Saturday, December 13, 2014

Grease The Musical, Regent Theatre, Melbourne, Review

                                                                Photo by Jeff Busby

Grease, The Musical
Regent Theatre
10th December, 2014

Reviewed by Lee Bemrose

The latest in an increasing number of musical reviews by someone who doesn't usually go to musicals, but sometimes seems to quite enjoy them when he does go to them, if they are good.

Mention Grease and most people will probably think of the 1978 movie starring John Travolta and Olivia Newton John and which holds number one position as the biggest movie musical box office hit of all time. It's interesting to note that the original stageplay was produced seven or so years before that, and in its early days was apparently a much different creature - rougher, edgier and with a lot to say about the development of American teen and pop culture.

But the movie cleaned up Grease and turned it into a kind of shiny cartoon, and this stageplay is basically a faithful reproduction of that shiny cartoon. As much as I enjoyed this production, I'd be really keen to see one more faithful to the original concept.

If you don't know the story, it's a romance about teenagers Sandy and Danny who meet while on holiday. The romance ends when the holiday does, only for it to be reborn in a different form when Sandy unexpectedly enrolls at Danny's school, Rydell High. Danny's a greaser with a womanising reputation to uphold, and Sandy's a bit of a goodie-two-shoes. No one thinks they are right for each other. Danny snubs her whilst still having feelings for her, until Sandy has an epiphany; maybe if she tarts herself up and acts tarty like the other tarts, Danny will fall for her properly. She does indeed tart herself up and Danny does indeed fall for her properly. The end.

Not ever having paid much attention to the storyline or the message, I was a little surprised by what the story was saying. Nothing here about being individual. Nothing about staying true to yourself. Everything about bowing to peer pressure and blending in. The realisation that Grease was saying that true love is only possible when you tart it up a little had me and my plus one, The Dreaded One, bursting into song on the way home: "You're the tart that I want, you are the tart I want, ooh, ooh, ooh..."

But Grease as it is here is not really about the story or the message; it's about the music. The music provides a very efficient distraction from the message because it's mighty fine music. This is a slick production oozing with talent, and there is no way of not smiling, seat dancing and maybe even singing along on occasion.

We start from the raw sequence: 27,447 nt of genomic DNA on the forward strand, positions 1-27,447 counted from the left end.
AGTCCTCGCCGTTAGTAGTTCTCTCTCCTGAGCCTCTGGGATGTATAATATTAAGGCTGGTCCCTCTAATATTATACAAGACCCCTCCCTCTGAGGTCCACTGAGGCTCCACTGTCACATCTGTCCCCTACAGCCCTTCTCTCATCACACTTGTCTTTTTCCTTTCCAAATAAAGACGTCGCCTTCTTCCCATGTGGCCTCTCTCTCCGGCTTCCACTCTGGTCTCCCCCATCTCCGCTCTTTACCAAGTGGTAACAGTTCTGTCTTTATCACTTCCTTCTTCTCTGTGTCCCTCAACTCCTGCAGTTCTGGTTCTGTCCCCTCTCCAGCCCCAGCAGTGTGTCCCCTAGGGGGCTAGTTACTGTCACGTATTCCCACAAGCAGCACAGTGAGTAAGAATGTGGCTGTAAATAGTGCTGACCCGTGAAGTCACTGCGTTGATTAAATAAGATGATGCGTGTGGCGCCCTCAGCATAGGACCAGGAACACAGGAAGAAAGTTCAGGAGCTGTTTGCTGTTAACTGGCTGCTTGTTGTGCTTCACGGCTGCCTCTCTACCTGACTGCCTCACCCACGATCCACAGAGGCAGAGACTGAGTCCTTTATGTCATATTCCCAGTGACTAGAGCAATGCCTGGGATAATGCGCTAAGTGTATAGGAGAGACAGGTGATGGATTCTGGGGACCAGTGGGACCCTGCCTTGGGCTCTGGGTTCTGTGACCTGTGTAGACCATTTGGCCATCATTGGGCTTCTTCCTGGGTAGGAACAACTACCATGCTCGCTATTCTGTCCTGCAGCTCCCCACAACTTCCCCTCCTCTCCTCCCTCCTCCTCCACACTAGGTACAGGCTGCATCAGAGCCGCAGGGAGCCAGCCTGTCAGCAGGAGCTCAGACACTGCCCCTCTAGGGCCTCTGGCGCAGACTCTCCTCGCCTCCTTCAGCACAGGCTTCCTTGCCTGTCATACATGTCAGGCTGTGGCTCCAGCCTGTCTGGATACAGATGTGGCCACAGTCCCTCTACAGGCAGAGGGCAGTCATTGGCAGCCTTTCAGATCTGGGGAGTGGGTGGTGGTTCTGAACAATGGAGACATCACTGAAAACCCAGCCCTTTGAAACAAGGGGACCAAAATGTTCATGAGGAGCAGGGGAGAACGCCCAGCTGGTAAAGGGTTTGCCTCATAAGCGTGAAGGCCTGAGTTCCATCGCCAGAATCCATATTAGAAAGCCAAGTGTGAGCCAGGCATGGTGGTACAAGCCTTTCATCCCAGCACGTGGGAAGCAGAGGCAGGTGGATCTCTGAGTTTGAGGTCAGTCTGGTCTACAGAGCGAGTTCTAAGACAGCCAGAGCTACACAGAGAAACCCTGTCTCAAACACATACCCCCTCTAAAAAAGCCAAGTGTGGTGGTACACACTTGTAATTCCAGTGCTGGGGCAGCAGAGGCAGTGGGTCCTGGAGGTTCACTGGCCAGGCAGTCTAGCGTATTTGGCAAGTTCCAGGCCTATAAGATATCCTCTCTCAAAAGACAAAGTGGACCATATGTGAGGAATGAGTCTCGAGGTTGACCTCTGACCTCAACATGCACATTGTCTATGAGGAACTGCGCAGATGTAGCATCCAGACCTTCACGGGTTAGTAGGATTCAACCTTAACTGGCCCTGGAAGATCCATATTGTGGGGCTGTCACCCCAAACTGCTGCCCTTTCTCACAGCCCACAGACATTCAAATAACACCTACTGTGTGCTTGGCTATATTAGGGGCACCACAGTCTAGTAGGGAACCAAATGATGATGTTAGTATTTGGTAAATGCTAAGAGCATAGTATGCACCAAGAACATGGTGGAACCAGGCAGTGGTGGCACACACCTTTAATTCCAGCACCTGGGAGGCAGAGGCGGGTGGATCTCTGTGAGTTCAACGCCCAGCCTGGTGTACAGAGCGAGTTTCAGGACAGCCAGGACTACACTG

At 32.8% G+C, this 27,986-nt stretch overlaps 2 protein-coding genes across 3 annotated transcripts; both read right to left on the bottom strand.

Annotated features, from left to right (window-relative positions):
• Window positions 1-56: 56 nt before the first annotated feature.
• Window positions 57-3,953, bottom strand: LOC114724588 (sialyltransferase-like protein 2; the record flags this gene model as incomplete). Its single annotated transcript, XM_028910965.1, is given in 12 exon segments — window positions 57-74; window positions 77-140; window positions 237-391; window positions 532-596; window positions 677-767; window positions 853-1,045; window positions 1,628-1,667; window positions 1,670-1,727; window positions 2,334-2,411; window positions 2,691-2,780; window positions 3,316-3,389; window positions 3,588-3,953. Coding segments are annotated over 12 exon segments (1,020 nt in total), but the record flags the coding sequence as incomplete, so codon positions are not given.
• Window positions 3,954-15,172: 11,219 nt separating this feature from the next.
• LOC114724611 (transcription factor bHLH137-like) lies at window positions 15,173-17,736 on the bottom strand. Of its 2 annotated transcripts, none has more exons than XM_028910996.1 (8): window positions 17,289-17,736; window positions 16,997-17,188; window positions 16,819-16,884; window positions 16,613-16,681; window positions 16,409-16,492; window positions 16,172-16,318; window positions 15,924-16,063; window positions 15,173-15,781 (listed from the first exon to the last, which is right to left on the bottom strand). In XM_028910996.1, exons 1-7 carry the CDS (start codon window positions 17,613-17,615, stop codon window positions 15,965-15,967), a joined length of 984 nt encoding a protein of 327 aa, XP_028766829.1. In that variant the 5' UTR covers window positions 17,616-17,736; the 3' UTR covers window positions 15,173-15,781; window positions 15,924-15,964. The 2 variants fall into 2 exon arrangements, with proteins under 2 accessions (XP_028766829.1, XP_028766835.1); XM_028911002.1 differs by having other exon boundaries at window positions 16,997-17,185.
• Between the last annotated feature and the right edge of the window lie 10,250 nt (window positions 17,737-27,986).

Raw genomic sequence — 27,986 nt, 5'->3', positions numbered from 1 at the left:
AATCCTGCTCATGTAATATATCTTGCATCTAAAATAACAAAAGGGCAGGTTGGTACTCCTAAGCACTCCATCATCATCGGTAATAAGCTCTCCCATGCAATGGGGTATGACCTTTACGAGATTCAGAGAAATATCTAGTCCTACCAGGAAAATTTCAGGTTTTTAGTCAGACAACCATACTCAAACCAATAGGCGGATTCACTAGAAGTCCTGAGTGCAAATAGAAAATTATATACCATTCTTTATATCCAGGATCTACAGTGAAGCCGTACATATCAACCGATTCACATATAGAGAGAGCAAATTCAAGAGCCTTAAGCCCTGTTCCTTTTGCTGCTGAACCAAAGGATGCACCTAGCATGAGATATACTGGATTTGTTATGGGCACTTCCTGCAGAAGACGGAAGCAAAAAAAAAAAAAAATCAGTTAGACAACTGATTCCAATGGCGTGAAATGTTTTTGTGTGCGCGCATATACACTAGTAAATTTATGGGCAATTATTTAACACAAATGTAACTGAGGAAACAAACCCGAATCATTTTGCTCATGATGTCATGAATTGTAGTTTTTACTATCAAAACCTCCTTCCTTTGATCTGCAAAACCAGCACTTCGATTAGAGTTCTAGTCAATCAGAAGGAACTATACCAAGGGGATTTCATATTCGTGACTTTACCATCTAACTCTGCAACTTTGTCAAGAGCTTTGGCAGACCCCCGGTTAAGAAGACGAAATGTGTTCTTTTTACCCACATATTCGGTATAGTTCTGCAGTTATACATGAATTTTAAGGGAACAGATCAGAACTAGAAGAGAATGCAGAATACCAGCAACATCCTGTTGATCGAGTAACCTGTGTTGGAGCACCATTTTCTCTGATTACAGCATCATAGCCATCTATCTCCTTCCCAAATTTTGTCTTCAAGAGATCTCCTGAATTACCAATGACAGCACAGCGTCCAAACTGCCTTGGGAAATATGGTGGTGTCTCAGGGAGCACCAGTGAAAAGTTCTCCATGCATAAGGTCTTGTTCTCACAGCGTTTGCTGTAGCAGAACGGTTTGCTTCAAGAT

The songs are such a star that the show starts with an instrumental medley of what we are about to hear, just to whet our appetite. To us ancients in the audience, these are very familiar tunes.

The show proper gets off to a clunky start with the teacher treating the audience like her class and teaching us the rama lama ding dong part of We Go Together. I reckon there's only ever about 10 percent of an audience who wants to join in segments like this, with the rest of us just wanting to sit back and be entertained. The director knows this too, which is why revver-uppers appear through the audience to try to get things going. Very awkward segment that went for too long and didn't add anything to the show.

While I've got my negative pants on... Bert Newton as DJ Vince Fontaine... hmm. A cynical person might suspect that Mr Newton was not hired for the part based on his acting talent so much as the name of a national treasure being the drawcard for a certain demographic. There was no attempt to become the character, he was just Bert Newton saying the lines of another character. When the energy of the show was humming along and the Radio WAXX DJ booth rolled out it was like burning up the quarter mile only to hit quicksand. But hell, at the end he seemed to enjoy being up there on stage and the old dears probably got a kick out of it so whatever.

Just a second while I take off my negative pants... there... and put on my positive pants.

The good bits were very good indeed. Songs like Born To Hand Jive (John Paul Young still has the stuff) and Greased Lightning are loads of fun and are done here so well. Lots of infectious fun. As is the very funny Beauty School Dropout... hilariously kitsch. Slower, emotional songs like Sandy and There Are Worse Things I Could Do were also done to perfection, the latter revealing an unexpectedly vulnerable side to the hard, sassy character Rizzo. Lovely.

The encore closing the show was lots of fun and the entire, large cast had clearly enjoyed themselves. My only gripe here was when John Paul Young cheekily sang the opening lines of Love Is In The Air... And. Didn't. Keep. Going. Very funny, you utter bastard tease.

Apparently the very early productions of Grease went for a raw, rough production, the very opposite of what we have here. It's a stunning spectacle of a show that looks and sounds great, and for the most part you'll enjoy yourself almost as much as the performers do. (Just don't think about the message too much).

Now playing at the Regent Theatre, Melbourne.
For more info, go to the Grease website.

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